4. Organize Freight Shipments

General Electric plans to use the IoT to coordinate shipping. With what they call the “industrial Internet,” containers, robots, and shipping vessels will no longer move about in isolation. Just like people check in on Foursquare or Path as they go about their day, products like sporting goods and appliances will “check in” as they travel between locations, which keeps things running on schedule. With this technology, GE estimates a potential cost savings of 10-14% solely from using railroads instead of trucking on highways. Plus, just imagine what the decreased traffic congestion could do for your commute!


5. Track Important Medical Equipment

Hospitals can use connected technology to track the whereabouts of clinical equipment. Some equipment is portable and some wards and departments share items. This means it is not always easy to locate equipment when you need it. If an item is removed from the hospital, the system can alert staff members and it is easy to identify the time it went off-site and where it was last located.

6. Medication Management

"Smart" medication bottles remotely monitor and automatically alert patients on their adherence to prescribed medication. According to a 2012 report in the Annals of Internal Medicine, lack of medication adherence as the estimated cause of 125,000 deaths in the United States alone. It was also cited as the reason for at least 10% of hospitalizations and a cost of between $100 billion to $289 billion annually to the US healthcare system. This technology between wireless pill bottles and its servers will help patients, physicians, and the pharmaceutical industry ensure medication compliance, preventing drug abuse, further illness, and death.

7. Chronic Disease Management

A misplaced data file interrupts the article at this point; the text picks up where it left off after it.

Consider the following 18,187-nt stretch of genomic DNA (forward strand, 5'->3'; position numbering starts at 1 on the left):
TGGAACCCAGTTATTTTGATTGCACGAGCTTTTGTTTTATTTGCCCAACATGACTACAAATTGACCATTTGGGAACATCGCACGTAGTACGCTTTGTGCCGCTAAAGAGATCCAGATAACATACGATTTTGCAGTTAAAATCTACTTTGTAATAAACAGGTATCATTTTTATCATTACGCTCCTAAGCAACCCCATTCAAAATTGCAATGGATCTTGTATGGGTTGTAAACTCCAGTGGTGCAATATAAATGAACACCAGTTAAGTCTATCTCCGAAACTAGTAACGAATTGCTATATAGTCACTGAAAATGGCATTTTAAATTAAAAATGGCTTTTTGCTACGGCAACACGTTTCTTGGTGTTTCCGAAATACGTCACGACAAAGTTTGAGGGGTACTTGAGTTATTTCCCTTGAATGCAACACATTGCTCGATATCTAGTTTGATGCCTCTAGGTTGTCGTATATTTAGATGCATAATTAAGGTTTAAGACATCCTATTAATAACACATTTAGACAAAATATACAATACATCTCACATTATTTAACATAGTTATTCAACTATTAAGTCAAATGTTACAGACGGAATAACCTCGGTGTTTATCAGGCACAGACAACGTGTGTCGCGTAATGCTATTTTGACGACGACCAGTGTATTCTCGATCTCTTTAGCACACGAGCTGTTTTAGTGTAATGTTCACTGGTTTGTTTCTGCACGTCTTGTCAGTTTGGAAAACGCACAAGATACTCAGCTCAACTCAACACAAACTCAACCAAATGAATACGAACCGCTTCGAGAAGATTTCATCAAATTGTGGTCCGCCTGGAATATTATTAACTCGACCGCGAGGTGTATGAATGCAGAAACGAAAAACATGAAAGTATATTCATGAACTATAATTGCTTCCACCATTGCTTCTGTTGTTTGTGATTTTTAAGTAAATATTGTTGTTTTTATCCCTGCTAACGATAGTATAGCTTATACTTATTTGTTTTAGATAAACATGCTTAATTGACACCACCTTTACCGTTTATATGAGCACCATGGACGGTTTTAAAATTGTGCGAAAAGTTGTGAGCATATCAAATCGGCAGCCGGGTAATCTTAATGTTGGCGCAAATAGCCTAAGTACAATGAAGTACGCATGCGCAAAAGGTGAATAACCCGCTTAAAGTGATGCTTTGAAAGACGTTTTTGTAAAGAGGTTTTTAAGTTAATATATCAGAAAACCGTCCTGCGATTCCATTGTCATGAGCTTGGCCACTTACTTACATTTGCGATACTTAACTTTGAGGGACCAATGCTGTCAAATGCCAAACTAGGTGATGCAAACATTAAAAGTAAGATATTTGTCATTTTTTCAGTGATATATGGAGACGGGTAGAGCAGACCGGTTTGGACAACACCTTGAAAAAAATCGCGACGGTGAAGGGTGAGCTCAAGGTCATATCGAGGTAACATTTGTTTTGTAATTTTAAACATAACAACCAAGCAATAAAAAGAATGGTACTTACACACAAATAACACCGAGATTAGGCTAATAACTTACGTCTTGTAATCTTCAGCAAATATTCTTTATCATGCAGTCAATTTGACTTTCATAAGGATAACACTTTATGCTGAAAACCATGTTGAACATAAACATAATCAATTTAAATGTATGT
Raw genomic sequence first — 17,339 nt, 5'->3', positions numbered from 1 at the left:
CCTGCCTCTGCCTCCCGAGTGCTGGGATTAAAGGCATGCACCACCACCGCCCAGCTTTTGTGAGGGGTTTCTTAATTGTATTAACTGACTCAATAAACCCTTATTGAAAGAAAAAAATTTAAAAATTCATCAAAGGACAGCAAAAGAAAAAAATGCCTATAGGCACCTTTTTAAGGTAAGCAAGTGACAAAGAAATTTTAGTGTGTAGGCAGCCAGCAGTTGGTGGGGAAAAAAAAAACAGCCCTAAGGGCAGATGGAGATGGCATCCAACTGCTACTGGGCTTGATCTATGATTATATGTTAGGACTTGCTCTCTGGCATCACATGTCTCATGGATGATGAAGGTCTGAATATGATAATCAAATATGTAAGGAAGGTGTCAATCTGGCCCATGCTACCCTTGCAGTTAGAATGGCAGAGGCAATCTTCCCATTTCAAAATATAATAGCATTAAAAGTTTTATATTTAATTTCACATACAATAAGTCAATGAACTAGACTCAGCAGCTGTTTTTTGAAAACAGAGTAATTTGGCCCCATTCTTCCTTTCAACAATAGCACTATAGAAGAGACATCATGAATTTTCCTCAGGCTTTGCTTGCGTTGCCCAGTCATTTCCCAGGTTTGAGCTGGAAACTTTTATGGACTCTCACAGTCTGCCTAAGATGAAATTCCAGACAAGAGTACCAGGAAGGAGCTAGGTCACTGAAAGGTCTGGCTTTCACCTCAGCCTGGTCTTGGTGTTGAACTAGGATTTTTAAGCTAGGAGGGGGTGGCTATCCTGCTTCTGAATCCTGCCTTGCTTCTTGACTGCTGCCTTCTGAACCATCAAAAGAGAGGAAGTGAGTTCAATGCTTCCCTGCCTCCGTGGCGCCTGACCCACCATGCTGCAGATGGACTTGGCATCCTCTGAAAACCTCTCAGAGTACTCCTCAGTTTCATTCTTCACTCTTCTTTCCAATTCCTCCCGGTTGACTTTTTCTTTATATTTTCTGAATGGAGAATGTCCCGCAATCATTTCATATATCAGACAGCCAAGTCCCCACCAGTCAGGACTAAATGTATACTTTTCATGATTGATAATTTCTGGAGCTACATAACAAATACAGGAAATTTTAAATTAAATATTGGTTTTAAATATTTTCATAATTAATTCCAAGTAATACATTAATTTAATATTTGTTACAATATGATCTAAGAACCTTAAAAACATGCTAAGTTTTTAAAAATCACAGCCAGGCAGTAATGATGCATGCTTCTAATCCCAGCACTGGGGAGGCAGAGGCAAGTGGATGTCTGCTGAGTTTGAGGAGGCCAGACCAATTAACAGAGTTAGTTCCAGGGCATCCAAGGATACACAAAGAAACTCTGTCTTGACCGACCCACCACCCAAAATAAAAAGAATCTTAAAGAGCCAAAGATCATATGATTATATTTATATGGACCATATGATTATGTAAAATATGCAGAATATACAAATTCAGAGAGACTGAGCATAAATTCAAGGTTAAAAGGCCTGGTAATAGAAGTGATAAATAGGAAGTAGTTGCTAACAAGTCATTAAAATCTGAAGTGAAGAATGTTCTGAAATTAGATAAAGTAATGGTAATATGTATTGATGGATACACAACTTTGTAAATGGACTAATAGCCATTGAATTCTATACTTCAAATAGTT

With the help of wearable devices, doctors would be better equipped to perform remote monitoring of patients with chronic diseases such as congestive heart failure, chronic obstructive pulmonary disease, and diabetes. Related care would lower costs by delivering healthcare in home settings, which are less expensive than hospital visits.

8. Early Disease Detection

When it comes to cancer, early detection can mean the difference between life or death. Scientists have developed garments that detect cancerous masses earlier than mammograms, increasing the chances of survival.


9. Employee Perks and Location Data

With increased competition for top talent, company perks are all the rage these days. Connected spaces know who is in a space and what they're doing. This is information you can use for cool company perks like rewarding frequent gym goers with a spa trip.

10. Location Mapping

Need to get a hold of your boss, but she isn’t at her desk? An IoT dashboard like Robin maps where everyone is so you can find them and connect face to face, which improves communication.

11. Regulate Office Vitals (And Boost Productivity)

Cut costs, lower energy usage, and keep a happy office by tracking vitals with the IoT. You can use APIs to connect environmental elements like temperature and noise to productivity.

12. Keep Track of Prototypes and Confidential Documents

Don’t let stealth prototypes and private information end up in the wrong hands. Similar to the hospital example, offices can use location-tracking sensors to track the whereabouts of materials as they move around an office, preventing costly lawsuits and millions lost in unwanted competitive insight.

13. Take Physical Product Demonstrations to the Next Level

Similar to the Burberry use case, presentation screens in conference rooms can be connected to objects through RFID sensors. As you present your physical product, key product information could be projected on multimedia presentation screen.

Government and Urban Development

14. Smart Parking

Smart parking systems would provide real-time data about the availability of parking spaces across a city. This would reduce traffic congestion (less driving around looking for a spot) and the data from this system could lay the foundation for a more profitable, dynamic pricing model for metered spots.

15. Water Management

Connecting water meters to an Internet protocol (IP) network would provide real-time information about water use and the status of waterlines. This could reduce labor and maintenance costs, improve accuracy in meter readings, and lower meter-reading costs.

16. Gas Monitoring

Connected gas meters could provide real-time data about gas use and the status of gas lines. This could reduce labor and maintenance costs and improve accuracy in meter readings.

17. Automate Highway Tolls